New international bridges, including the World Trade International Bridge for commercial traffic, and the Columbia-Solidarity International Bridge some 20 miles north of town, have helped increase international traffic through Laredo of all kinds of goods, both legal and illegal. The economic impact is enormous. There has been a nearly three-fold increase in Laredo’s population in the last 35 years. Infrastructure lags far behind the development, but the devastating economic collapse in Nuevo Laredo, coupled with the explosion in commercial traffic on the U.S. side of the border, are the driving forces behind a thriving local Laredo economy.
What is an American? “Just look at anyone living in Laredo. There you are.”
With the influx of truck traffic, Laredo today looks more like Mexico, Missouri along I-70 than Nuevo Laredo, Mexico. Fast food restaurants, roadside hotels and large service stations that offer showers, food and baby powder abound. Convenience stores are now seemingly more prolific than the old Ice Houses and authentic neighborhood restaurants.

All this growth hasn’t enabled Laredo to shake its past. “People do get the wrong idea,” Trevino maintained with a sigh.The Laredo police department is located on the site of the former Air Force base. Its offices are similar to those of police departments in rural northern Florida. There is an atmosphere of relaxed professionalism, not only in the architecture but in the people who inhabit the offices. Laredo has advanced quickly since the 1980s, when the police department seemed more like something out of the Orson Welles movie, Touch of Evil.

“We got a call the other day. Someone saw a guy on CNN say that the drug cartels are ‘tagging’ property,” Trevino said as he produced a video clip that included a claim from a CNN analyst on a panel show that park property on Laredo’s riverfront had been tagged by drug cartel members. Trevino nearly laughed.

“That’s not how we do things, ese,” Raul the low-level dealer claimed.

“Drug cartels usually don’t work that way,” Trevino said in agreement.

Everyone agreed the cartels are more interested in making money than making graffiti art.

“We heard about this,” KGNS television anchor Ann Hutrya said with a smile.

“We heard that comment and that was a surprise to us. We went down there with our cameras and got the police to meet us and we couldn’t find anything there.” No graffiti anywhere in the park.

“But see, that’s how it gets started,” Trevino explained.

“Laredo is a nice, beautiful place," Hutrya said. “The problem is that it gets a bad name because little tidbits get blasted all over the media; it makes Laredo seem like a scary unsafe place and it isn’t.”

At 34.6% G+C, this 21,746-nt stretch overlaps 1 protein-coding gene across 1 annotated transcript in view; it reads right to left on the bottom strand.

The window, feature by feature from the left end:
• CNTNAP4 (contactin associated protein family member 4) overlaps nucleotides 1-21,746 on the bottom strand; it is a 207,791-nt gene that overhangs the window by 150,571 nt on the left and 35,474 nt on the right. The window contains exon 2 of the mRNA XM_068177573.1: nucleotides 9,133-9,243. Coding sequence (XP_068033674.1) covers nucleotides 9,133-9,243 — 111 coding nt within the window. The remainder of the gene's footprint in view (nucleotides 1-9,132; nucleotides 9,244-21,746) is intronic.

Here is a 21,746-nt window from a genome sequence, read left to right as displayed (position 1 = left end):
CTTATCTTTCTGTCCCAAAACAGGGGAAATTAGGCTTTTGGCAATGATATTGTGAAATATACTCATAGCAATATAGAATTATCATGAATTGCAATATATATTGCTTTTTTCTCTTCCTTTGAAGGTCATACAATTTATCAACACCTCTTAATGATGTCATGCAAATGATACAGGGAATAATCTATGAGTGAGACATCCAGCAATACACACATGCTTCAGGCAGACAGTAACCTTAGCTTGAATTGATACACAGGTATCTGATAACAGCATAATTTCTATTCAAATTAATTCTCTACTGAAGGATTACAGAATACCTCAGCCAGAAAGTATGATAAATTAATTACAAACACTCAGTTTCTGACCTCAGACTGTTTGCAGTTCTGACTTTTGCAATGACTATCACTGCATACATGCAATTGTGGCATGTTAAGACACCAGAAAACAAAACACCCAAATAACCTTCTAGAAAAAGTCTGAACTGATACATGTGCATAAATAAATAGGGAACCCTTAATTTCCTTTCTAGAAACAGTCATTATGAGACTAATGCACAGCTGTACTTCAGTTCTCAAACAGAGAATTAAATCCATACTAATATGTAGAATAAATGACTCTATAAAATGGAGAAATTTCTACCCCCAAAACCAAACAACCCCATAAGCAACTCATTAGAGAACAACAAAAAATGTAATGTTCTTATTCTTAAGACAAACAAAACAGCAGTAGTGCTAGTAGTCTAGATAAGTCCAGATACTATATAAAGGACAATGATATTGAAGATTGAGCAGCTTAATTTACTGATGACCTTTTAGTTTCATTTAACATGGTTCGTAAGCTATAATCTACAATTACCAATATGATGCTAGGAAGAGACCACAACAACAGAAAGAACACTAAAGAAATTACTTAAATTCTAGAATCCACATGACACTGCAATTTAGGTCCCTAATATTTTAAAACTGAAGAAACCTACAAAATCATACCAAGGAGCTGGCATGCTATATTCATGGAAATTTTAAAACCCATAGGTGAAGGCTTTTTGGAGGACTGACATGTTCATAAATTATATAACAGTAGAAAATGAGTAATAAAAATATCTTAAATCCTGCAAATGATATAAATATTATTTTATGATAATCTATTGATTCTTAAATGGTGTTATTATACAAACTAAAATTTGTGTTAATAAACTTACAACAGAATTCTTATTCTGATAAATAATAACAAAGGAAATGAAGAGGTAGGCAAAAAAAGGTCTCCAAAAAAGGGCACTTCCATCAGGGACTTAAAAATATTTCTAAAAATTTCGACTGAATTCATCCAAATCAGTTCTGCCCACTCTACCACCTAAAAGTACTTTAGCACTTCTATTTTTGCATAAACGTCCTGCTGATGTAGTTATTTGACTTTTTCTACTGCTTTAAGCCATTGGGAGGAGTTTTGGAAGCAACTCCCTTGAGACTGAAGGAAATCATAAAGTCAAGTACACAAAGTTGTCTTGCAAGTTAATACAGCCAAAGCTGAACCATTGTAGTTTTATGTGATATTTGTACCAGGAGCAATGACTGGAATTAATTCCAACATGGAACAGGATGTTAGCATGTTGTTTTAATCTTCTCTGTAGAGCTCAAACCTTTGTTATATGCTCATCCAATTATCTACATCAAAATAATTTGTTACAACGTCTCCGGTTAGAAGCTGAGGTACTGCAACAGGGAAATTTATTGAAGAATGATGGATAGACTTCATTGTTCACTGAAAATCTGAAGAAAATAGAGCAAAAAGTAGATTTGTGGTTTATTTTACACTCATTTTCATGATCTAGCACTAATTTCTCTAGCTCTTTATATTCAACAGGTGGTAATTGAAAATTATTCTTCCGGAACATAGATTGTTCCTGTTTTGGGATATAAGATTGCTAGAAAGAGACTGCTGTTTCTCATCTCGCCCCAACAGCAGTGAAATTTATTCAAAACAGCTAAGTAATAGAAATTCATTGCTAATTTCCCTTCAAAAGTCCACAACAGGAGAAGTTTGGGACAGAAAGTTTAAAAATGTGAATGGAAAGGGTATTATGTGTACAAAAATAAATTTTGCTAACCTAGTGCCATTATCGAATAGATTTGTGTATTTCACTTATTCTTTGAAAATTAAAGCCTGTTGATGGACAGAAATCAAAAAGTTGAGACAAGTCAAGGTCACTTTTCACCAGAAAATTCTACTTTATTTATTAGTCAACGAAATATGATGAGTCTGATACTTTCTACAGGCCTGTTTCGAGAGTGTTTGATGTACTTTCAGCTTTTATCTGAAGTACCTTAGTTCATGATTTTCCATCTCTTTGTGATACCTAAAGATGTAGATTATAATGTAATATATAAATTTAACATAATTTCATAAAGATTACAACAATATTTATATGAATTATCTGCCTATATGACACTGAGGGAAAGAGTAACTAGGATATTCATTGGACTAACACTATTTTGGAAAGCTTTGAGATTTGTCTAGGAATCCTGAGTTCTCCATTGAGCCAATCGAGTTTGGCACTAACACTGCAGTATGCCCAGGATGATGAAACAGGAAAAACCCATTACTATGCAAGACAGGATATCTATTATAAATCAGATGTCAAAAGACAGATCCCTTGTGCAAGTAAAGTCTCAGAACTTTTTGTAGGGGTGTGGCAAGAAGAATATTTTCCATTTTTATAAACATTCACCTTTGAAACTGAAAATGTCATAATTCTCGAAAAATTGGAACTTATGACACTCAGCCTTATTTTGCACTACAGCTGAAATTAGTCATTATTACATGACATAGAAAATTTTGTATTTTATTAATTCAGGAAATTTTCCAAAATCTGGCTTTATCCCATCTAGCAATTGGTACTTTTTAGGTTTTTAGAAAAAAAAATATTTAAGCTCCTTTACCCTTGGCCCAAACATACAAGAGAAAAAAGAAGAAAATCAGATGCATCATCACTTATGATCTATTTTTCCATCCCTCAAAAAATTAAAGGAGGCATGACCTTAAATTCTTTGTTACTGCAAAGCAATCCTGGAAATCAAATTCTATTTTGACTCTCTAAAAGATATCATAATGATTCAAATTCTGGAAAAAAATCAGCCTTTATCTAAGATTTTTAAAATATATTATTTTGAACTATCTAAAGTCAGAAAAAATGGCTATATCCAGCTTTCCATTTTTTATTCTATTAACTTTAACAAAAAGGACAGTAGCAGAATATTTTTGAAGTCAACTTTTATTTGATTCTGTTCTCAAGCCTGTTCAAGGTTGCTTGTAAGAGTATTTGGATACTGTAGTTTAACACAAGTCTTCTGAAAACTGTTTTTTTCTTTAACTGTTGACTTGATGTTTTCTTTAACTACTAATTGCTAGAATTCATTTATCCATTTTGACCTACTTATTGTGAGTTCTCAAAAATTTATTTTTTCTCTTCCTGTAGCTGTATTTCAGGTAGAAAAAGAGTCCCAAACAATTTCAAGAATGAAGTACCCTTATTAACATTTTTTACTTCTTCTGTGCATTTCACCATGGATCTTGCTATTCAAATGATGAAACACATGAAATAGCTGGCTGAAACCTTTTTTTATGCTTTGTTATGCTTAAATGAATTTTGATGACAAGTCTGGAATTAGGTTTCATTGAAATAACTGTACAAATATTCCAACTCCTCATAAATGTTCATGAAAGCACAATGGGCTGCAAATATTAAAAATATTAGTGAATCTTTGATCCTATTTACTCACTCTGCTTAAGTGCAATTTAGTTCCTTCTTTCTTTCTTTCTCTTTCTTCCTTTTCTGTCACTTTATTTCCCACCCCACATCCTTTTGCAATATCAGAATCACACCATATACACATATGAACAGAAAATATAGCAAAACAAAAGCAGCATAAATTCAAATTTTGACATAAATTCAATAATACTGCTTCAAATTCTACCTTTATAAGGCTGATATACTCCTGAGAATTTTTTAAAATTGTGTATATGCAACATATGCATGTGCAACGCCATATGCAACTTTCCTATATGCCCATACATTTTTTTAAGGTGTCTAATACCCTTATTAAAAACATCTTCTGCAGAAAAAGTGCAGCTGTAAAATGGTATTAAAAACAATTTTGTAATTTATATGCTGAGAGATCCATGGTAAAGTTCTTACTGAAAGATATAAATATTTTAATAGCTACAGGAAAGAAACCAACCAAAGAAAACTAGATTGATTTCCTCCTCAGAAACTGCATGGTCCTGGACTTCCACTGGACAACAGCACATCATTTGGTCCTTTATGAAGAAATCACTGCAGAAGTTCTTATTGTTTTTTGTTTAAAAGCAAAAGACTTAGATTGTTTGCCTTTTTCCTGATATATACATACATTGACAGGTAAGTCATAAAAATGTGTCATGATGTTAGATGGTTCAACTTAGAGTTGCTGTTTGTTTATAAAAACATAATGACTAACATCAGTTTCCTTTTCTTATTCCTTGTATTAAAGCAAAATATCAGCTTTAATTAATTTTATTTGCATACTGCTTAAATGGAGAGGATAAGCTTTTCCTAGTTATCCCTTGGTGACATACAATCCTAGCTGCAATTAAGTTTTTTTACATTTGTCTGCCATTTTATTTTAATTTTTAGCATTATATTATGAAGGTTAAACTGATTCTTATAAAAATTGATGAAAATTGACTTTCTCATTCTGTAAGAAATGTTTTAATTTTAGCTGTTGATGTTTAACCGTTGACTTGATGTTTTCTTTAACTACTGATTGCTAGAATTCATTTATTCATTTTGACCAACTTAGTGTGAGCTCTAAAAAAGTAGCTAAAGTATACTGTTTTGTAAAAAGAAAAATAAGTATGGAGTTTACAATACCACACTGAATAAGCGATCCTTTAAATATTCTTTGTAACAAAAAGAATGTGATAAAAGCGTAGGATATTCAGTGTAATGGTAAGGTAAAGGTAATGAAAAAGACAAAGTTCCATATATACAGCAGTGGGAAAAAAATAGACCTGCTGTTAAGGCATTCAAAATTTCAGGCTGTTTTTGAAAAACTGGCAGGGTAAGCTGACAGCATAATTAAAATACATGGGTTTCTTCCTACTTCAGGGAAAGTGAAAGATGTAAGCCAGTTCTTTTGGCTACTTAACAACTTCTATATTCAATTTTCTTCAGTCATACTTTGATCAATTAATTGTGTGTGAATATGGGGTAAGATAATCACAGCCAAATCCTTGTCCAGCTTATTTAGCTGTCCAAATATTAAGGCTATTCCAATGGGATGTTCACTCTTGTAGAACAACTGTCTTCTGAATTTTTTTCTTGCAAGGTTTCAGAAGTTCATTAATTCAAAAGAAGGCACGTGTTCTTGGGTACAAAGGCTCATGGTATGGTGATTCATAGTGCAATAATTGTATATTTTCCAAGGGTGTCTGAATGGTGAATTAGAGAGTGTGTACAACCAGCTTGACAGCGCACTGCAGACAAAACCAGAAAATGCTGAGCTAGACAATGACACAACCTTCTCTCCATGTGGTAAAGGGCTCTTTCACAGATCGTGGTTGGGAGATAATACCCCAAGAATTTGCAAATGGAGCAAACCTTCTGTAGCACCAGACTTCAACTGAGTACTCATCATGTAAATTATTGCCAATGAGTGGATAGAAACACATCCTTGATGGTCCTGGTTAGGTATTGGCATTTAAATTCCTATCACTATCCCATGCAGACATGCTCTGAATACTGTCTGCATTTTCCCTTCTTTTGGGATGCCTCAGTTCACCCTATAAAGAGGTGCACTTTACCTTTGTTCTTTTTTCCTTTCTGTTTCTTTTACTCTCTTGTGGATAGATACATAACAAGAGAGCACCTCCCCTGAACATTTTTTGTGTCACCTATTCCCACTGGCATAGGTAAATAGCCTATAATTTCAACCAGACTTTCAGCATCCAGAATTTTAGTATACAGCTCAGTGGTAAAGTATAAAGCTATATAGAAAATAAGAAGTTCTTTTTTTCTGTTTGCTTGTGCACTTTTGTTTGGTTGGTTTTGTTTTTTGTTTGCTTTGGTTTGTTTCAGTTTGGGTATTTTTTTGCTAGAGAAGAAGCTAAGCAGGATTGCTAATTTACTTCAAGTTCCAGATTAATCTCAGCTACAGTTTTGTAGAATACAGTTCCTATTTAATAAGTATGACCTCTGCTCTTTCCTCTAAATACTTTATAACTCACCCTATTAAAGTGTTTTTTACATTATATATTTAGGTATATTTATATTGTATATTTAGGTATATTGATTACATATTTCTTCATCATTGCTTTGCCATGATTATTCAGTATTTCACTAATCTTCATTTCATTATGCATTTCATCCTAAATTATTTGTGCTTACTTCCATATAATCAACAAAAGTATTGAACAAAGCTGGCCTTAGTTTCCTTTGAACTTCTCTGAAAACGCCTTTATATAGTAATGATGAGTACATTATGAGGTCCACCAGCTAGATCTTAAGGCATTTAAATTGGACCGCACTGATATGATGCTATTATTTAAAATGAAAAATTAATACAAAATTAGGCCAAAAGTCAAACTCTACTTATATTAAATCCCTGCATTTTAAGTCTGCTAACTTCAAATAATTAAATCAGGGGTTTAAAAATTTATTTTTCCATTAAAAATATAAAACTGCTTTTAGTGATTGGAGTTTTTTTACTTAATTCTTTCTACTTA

You people will never understand the border. It’s not like any place else on earth.
The view from the park in downtown Laredo provides an unobstructed view of the Mexican border. As at least two dozen people I spoke with during my week there said: “Why would you want to build a wall here?"According to the Cato Institute, Trump’s proposed wall hasn’t even been thoroughly researched—a conclusion many who live on the border share.

“President Trump’s wall would be a mammoth expenditure that would have little impact on illegal immigration. But perhaps that’s not the point. The campaign’s goal was to plant an image in voters’ minds of what making America great again would look like. The president’s goal may now be to create a symbol, an illustration of a nationalism that says to the world that although people of all kinds may want to come here, America was created by and for Americans.”

But what is an American? “Just look at anyone living in Laredo. There you are,” Trevino said. “I’d like to be an American too,” Raul explained as he sipped a Tecate.“Raise a family. Be safe. Learn my kids to read. Everybody wants to be an American.”

As we sat drinking, Raul offered me cocaine, readily producing an eight ball. I declined. We drank another beer at a Nuevo Laredo hole-in-the wall as I enjoyed some menudo and watched a guitar player serenade a young couple in the courtyard. Five or six older gentlemen watched a soccer match on a beat up television hanging off the wall. “It’s okay,” he said as he thanked me for a Playboy keychain and hat, which along with the beer, got him talking. “You people will never understand the border. It’s not like any place else on earth. Los Estados Unidos no entienden.” We will never understand.